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Author: Saptarshi Roy, II year of B.A.LLB (H) from St. Xavier's University, Kolkata


The Right to Education Act is also known as the Right of Children to Free and Compulsory Education Act. The RTE Act contains a total of 7 Chapters and 39 sections. On 4th August 2009, the Constitution of India included Article 21-A which provides for free and compulsory education for all children between the ages of six and fourteen, as prescribed by law.[1] The purpose of the Act was to improve the quality of education. Thus, the education of all children less than 14 years of age is a fundamental right.

History of Right to Education Act

There were a lot of commissions and provisions of the government to increase the rate of literacy but still, it was a sad state of affairs. After Independence, Article 45 under the newly drafted Constitution provides free and compulsory education for children.[2] This meant that the State shall endeavour to provide free and compulsory education for all children until they complete the age of fourteen years within ten years from the commencement of this Constitution. Many people in India were still illiterate and it was not that the literacy levels were not increasing rather the growth rate was low. Thus, a rough vision of the Right to Education draft was first made in the year 2005.[3] It was met with a lot of criticism because of the large number of percentage of reservations made mandatory across all schools for disadvantaged children.[4] However, the Central Advisory Board of Education, the founders of the draft, justified the 25 percent reservation as a specific requirement for a democratic society. Therefore, the bill was approved by the Cabinet on 2nd July 2009. The bill was then passed by the Rajya Sabha on 20th July 2009 and also by the Lok Sabha on 4th August 2009. The bill received presidential approval and became a law. The law came into effect on 1st April 2010 by Prime Minister Dr. Manmohan Singh.[5]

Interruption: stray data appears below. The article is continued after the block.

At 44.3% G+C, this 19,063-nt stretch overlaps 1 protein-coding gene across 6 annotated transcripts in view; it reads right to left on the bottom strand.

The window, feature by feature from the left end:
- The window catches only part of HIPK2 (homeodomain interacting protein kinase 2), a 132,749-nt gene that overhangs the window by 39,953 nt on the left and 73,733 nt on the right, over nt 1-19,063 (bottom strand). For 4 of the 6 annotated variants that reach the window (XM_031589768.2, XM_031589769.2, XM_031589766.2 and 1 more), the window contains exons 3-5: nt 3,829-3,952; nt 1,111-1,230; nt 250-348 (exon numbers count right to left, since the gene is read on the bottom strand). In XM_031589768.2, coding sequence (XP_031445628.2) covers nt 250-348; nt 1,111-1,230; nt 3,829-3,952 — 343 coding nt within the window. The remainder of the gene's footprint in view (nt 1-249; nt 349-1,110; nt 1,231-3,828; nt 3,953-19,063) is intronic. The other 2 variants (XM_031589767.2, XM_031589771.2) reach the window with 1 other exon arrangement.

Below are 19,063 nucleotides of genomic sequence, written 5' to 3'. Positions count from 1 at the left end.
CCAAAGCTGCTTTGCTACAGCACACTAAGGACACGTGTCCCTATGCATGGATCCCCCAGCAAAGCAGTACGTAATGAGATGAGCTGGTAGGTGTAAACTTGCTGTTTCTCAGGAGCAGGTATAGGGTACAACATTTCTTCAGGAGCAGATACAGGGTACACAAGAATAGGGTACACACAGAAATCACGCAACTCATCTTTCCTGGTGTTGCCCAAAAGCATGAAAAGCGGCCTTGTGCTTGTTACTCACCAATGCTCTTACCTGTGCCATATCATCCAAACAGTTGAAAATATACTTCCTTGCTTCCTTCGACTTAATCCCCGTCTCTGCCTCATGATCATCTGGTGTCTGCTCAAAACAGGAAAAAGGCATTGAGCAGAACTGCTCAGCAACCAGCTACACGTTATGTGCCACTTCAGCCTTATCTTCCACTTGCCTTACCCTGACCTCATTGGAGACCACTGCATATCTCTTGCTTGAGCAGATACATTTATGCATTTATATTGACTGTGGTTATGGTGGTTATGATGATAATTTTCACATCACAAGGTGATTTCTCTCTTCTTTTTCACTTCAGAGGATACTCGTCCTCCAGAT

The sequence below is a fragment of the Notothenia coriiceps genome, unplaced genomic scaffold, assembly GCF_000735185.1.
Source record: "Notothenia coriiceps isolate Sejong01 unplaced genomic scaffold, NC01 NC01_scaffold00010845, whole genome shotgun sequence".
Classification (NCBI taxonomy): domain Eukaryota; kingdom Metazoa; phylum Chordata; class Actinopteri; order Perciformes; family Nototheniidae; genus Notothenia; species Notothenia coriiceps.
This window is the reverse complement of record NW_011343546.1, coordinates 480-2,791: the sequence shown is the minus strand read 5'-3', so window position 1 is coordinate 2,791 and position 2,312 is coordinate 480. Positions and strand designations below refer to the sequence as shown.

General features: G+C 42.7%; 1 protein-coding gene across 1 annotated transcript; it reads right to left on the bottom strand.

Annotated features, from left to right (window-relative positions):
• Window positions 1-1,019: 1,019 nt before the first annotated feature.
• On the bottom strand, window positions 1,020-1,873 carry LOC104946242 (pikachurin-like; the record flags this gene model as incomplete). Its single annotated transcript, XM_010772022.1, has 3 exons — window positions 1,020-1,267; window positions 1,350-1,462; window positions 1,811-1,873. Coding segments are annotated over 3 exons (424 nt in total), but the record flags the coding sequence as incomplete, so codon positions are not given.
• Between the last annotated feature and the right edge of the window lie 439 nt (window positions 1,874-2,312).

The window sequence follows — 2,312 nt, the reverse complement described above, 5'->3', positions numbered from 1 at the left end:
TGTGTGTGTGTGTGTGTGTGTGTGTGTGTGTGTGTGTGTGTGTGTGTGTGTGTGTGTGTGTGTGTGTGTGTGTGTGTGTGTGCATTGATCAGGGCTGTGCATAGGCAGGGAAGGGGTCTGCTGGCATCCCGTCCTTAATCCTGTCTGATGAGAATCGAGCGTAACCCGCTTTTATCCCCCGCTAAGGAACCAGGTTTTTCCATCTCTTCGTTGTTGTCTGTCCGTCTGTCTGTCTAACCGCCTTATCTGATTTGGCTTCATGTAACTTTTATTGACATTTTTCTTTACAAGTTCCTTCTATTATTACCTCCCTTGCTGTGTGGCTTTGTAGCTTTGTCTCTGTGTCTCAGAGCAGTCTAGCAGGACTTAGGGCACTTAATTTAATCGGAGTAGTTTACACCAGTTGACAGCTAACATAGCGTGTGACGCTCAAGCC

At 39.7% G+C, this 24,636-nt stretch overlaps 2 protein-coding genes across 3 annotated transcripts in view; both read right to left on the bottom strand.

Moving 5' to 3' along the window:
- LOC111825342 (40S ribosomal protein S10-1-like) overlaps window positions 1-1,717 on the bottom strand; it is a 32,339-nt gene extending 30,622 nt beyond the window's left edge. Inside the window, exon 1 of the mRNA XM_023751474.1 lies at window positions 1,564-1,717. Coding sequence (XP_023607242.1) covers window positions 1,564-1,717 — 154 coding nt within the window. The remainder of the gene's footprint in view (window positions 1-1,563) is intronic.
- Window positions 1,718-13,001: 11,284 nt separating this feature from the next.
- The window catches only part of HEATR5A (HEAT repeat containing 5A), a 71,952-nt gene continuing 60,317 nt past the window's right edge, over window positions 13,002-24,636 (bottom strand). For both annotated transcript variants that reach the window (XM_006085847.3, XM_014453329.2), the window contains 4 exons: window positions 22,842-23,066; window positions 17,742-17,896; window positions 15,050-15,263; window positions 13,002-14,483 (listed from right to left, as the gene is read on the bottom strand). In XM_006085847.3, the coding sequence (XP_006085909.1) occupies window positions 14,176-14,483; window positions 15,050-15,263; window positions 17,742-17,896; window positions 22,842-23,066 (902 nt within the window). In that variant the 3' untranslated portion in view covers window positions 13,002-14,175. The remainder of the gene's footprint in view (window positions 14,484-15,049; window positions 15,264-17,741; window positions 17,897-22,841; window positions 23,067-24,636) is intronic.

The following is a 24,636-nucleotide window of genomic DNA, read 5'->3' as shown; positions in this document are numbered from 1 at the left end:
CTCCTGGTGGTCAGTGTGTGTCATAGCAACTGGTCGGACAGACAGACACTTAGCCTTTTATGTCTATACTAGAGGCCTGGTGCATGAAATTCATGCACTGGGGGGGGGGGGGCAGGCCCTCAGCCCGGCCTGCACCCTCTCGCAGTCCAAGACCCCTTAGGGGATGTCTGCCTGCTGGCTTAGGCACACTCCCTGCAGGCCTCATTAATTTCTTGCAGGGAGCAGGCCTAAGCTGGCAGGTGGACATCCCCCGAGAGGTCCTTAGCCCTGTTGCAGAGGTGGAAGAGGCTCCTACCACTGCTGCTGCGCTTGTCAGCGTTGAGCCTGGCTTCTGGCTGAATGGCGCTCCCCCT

Changes after implementation of the RTE Act

In India, a census is conducted every 10 years by The Ministry of Home Affairs.[6] After Article 45 of Directive Principles of State Policy was accepted, India's literacy rate was at 18.33% in 1951.[7] Then in 2001, before the Right to Education came into force, India's literacy rate was at 64.83%.[8] Then in 2011, India's literacy rate was at 74.04%[9] which meant that the Right to Education Act was successful as the literacy rate in India improved. India’s literacy rate has increased six-fold since Independence.[10] According to the latest Census conducted in 2011, the literacy rates of the top five states are Kerala, Lakshadweep, Mizoram, Tripura and Goa.[11] The significant shift also shows an increase in female literacy over the years. There has been some progress made in improving literacy in India especially after the enactment of the Right to Education Act in rural areas for both men and women. Mizoram, Tripura, Goa, Kerala, Puducherry, Chandigarh, Lakshadweep, Daman and Diu, and the Andaman and Nicobar Islands have shown tremendous improvement in the last decade. According to the 2011 Census, these states have a literacy rate of almost 85%. The total number of female school teachers has increased from 29.3% in 1991 to 47.16% from 2013 to 2014.[12] In Mohini Jain v. State of Karnataka[13] and Unni Krishnan J.P. v. State of Andhra Pradesh[14], the Supreme Court of India declared the fundamental right to education.

However, the Right to Education Act had some flaws. The 2014 National Survey on Estimation of School Children estimated that the total number of children between the age group of 6-13 years to be 20.41 Crores, out of which, around 60.41 lakhs are out of school.[15] It was seen that Odisha has the highest percentage of children out of school in India. At the national level, more girls are out of school than boys. Also, there are more children from rural areas out of school than from urban areas. 92% of government schools have not yet fully implemented the RTE Act.[16] An estimate by the State of the Nation 2015 report by IIM Ahmedabad, based on official data obtained from the District Information System for Education, puts the total number of seats as 1.6 crores over the coming 8 years.[17] However, according to the information given in the parliament, only 5-6 lakh seats are being filled on an annual basis.

Quality Education under RTE Act